Following the release of iOS 9 to the public, Apple has now posted a knowledge base document that outlines the security fixes that went into the software. One of those, it would seem, plugs a hole that allowed applications to bypass code signing, effectively allowing jailbreak apps to function.

According to the document, the credit for the find goes to Pangu and TaiG jailbreak teams from China. But it’s not clear yet whether this is the same vulnerability in iOS 8.4.1 which Pangu confirmed last week to have been patched in iOS 9 GM version, or a different one.



Available for: iPhone 4s and later, iPod touch (5th generation) and later, iPad 2 and later

Impact: An application may be able to bypass code signing

Description: An issue existed with validation of the code signature of executables. This issue was addressed through improved bounds checking.


CVE-2015-5839 : @PanguTeam, TaiG Jailbreak Team

While patching of yet another hole that could have been used for jailbreaking is a shame, we’ve already seen at least one prominent hacker iH8sn0w who has found a way to jailbreak iOS 9, but whether or not he will ever release it for public is another story altogether.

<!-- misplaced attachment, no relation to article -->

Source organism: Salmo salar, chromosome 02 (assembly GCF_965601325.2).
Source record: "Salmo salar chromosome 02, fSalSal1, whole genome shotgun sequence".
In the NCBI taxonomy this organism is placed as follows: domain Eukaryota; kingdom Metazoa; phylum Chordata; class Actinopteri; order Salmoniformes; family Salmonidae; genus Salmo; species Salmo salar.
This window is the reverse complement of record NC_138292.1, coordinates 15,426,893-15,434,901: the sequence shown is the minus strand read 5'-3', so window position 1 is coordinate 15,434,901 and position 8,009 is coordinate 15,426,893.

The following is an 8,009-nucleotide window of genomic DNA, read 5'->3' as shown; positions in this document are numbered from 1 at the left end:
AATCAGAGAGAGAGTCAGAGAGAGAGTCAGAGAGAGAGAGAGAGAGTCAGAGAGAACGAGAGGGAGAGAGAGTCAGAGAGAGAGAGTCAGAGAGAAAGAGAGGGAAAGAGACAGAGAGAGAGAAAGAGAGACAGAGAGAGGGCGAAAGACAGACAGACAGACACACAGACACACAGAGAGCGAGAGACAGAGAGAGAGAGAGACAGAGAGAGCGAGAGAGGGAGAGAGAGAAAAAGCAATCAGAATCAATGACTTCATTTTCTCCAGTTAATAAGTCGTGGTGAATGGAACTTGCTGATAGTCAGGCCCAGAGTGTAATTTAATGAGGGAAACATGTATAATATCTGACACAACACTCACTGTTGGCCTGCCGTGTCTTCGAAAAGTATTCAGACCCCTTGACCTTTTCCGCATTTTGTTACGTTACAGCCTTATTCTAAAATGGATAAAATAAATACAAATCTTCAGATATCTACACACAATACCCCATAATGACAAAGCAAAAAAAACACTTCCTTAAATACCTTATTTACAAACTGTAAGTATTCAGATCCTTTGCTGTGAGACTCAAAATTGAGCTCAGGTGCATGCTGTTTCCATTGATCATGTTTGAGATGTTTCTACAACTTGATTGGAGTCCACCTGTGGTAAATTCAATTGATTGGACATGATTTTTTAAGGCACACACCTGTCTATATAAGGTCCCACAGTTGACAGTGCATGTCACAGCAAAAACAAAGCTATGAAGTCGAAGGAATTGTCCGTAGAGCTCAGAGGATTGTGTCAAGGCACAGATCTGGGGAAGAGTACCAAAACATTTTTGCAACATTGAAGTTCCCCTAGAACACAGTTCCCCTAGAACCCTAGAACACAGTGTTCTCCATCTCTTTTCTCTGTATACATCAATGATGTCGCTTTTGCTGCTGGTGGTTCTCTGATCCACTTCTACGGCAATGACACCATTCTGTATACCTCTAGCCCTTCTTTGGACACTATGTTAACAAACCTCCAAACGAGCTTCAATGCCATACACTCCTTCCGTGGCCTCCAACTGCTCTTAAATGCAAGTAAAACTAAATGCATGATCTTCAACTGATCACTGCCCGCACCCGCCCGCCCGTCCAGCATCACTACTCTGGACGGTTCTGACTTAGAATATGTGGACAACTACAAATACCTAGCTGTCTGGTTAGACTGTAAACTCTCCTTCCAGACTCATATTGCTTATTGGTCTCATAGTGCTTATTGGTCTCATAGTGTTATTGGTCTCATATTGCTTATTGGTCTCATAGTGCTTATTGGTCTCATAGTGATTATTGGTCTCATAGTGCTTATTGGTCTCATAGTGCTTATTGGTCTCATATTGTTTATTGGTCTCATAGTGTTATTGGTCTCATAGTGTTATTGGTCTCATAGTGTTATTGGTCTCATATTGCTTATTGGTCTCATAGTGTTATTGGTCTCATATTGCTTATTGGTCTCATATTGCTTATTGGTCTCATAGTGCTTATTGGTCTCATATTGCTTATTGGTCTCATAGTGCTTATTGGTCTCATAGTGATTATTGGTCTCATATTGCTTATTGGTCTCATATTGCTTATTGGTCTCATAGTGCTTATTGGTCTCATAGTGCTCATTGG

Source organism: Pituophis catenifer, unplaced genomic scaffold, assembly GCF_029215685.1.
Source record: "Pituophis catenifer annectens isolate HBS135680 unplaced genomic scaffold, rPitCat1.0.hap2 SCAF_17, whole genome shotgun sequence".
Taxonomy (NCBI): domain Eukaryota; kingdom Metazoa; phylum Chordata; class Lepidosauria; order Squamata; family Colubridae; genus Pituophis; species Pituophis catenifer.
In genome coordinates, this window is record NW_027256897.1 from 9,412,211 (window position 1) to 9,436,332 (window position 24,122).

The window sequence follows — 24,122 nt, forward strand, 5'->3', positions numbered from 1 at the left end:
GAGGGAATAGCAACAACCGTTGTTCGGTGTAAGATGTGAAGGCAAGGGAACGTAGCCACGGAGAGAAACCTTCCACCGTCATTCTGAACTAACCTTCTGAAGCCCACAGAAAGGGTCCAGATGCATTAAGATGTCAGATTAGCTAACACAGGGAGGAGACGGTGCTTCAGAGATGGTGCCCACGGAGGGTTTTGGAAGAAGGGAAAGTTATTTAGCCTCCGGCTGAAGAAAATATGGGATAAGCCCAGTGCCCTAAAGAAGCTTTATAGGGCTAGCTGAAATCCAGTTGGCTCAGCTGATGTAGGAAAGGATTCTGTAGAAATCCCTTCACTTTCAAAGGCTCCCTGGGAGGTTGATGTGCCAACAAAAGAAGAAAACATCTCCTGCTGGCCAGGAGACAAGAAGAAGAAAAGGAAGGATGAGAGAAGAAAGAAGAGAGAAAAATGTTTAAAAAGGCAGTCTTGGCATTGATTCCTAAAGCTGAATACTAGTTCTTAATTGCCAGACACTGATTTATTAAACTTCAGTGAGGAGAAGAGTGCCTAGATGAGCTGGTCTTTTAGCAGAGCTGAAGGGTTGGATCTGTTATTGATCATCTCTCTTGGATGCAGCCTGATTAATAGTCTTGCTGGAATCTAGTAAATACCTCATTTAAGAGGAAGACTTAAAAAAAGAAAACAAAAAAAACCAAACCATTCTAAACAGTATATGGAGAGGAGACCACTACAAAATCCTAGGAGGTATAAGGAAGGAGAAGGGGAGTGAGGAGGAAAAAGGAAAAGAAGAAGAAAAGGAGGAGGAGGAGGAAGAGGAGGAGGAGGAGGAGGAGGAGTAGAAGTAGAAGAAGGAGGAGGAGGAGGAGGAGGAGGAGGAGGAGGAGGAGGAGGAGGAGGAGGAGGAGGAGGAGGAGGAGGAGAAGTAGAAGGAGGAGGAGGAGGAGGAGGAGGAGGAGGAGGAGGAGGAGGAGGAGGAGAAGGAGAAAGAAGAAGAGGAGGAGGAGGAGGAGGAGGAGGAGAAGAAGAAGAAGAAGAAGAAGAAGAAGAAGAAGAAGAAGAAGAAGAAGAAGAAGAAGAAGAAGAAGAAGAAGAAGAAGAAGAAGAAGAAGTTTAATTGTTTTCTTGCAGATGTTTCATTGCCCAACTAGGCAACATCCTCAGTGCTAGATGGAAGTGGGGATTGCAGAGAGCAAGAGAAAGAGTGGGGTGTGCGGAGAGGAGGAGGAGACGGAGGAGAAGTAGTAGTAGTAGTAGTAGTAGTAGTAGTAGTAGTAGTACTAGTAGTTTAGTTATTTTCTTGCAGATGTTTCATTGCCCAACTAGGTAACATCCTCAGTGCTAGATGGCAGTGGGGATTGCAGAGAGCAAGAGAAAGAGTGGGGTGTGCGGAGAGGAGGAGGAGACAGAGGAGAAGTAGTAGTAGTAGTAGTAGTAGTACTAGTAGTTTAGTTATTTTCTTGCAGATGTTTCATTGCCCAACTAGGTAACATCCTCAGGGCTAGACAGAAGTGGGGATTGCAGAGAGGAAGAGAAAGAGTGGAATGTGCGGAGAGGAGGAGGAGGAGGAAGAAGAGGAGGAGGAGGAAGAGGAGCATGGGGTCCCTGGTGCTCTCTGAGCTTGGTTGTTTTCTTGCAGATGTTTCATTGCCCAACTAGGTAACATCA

Apple’s patching of exploits and vulnerabilities is nothing new, especially when they result in a popular jailbreak being made available. Apple also closed a ton of jailbreak related exploits in iOS 8.4.1 which was released last month.

OS X El Capitan - iOS 9

Those who jailbreak may enjoy their tweaks etc., but it’s clear to see why Apple doesn’t allow anyone and everyone to fiddle with iOS at the lowest level. Security is one of Apple’s biggest claims for iOS, and in a world where Android can be all too easily threatened by malware, iOS has so far done well to steer clear of such problems.

(source: Apple)

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